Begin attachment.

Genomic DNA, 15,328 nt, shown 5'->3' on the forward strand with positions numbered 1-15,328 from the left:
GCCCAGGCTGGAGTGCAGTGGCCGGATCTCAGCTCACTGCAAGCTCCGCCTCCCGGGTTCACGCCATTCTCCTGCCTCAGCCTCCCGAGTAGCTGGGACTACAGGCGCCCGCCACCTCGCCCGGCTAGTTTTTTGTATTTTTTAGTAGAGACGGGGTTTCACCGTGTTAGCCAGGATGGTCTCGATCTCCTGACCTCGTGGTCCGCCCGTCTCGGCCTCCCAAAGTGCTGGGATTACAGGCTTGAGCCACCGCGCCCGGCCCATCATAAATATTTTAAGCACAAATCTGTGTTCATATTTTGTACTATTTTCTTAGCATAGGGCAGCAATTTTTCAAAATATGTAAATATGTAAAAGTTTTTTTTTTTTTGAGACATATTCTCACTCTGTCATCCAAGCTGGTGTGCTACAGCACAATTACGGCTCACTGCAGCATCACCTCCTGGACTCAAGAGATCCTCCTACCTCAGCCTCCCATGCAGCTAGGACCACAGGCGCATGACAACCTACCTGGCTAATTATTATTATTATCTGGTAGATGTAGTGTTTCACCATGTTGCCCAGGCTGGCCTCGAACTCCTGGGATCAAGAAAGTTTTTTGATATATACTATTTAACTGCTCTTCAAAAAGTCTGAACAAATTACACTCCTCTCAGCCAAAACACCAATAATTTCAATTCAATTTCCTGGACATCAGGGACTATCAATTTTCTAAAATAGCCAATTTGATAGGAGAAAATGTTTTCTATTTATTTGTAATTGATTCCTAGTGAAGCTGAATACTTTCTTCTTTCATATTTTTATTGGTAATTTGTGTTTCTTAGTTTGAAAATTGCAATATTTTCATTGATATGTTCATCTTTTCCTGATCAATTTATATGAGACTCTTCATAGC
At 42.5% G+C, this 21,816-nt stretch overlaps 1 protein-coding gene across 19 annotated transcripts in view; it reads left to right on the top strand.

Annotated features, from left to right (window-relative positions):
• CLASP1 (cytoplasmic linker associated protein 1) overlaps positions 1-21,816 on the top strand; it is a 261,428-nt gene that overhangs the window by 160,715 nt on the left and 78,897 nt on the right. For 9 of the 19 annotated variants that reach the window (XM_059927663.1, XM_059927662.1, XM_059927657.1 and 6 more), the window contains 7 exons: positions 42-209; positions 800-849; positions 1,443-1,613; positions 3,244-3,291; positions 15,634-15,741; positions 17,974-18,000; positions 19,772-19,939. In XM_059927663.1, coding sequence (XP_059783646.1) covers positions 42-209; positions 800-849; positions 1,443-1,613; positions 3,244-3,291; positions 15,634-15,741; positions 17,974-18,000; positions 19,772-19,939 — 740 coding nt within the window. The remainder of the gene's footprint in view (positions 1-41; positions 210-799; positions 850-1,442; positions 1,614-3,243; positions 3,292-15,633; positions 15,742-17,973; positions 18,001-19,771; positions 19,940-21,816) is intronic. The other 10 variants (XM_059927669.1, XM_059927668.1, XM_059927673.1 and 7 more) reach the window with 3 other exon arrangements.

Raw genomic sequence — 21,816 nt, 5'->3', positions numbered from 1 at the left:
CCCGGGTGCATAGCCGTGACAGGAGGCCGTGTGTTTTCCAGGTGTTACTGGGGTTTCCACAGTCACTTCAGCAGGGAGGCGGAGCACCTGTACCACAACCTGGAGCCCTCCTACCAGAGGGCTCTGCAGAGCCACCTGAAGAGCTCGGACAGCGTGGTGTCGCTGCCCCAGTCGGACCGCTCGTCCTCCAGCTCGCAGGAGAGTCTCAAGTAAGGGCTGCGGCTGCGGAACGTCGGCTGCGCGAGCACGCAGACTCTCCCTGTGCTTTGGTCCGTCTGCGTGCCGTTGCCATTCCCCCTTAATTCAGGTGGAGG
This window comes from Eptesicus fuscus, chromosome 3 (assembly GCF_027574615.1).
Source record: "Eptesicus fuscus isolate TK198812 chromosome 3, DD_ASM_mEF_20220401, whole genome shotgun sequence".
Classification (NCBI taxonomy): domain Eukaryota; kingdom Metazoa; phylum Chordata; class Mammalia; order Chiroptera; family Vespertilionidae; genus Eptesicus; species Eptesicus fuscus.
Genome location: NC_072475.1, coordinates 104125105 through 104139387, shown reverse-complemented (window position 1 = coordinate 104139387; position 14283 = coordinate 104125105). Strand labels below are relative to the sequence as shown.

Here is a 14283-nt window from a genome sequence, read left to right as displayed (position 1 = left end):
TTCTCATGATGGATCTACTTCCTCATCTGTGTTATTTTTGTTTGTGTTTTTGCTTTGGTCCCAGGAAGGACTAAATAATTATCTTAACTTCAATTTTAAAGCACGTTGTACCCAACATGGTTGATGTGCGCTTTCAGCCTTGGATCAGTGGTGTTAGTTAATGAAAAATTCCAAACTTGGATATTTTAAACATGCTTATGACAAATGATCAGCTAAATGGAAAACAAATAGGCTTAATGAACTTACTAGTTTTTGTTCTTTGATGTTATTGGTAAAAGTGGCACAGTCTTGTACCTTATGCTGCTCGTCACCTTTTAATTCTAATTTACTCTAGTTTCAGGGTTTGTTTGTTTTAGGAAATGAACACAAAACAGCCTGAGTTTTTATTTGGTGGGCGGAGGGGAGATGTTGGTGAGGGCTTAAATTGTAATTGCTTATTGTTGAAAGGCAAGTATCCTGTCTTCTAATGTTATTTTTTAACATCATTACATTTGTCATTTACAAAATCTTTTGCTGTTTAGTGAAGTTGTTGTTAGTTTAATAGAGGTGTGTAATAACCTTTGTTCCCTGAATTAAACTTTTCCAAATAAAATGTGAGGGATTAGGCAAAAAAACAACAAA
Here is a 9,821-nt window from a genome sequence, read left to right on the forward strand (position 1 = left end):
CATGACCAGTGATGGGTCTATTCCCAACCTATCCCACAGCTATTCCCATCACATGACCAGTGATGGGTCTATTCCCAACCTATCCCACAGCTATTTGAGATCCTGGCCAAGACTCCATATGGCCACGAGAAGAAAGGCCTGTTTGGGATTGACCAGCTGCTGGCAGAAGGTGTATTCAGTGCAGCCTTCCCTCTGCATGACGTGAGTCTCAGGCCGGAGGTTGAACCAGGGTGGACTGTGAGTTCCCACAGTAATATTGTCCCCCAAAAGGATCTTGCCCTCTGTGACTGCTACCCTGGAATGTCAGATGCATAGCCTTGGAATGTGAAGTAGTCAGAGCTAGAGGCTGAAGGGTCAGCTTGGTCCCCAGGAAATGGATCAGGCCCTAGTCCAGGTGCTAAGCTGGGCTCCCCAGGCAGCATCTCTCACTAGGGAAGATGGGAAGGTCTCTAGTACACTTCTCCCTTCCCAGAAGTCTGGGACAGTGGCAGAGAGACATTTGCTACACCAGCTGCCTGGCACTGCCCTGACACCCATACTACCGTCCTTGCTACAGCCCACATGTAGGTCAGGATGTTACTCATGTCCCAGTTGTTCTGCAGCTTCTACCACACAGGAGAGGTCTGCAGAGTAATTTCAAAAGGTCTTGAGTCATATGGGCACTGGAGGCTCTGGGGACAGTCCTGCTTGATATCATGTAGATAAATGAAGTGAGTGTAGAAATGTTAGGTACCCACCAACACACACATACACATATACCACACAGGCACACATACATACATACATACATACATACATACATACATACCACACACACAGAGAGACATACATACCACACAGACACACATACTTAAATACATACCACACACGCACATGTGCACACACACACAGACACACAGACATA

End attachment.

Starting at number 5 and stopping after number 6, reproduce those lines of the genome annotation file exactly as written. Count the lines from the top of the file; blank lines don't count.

• CLASP1 (cytoplasmic linker associated protein 1) overlaps positions 1-21,816 on the top strand; it is a 261,428-nt gene that overhangs the window by 160,715 nt on the left and 78,897 nt on the right. For 9 of the 19 annotated variants that reach the window (XM_059927663.1, XM_059927662.1, XM_059927657.1 and 6 more), the window contains 7 exons: positions 42-209; positions 800-849; positions 1,443-1,613; positions 3,244-3,291; positions 15,634-15,741; positions 17,974-18,000; positions 19,772-19,939. In XM_059927663.1, coding sequence (XP_059783646.1) covers positions 42-209; positions 800-849; positions 1,443-1,613; positions 3,244-3,291; positions 15,634-15,741; positions 17,974-18,000; positions 19,772-19,939 — 740 coding nt within the window. The remainder of the gene's footprint in view (positions 1-41; positions 210-799; positions 850-1,442; positions 1,614-3,243; positions 3,292-15,633; positions 15,742-17,973; positions 18,001-19,771; positions 19,940-21,816) is intronic. The other 10 variants (XM_059927669.1, XM_059927668.1, XM_059927673.1 and 7 more) reach the window with 3 other exon arrangements.

Raw genomic sequence — 21,816 nt, 5'->3', positions numbered from 1 at the left: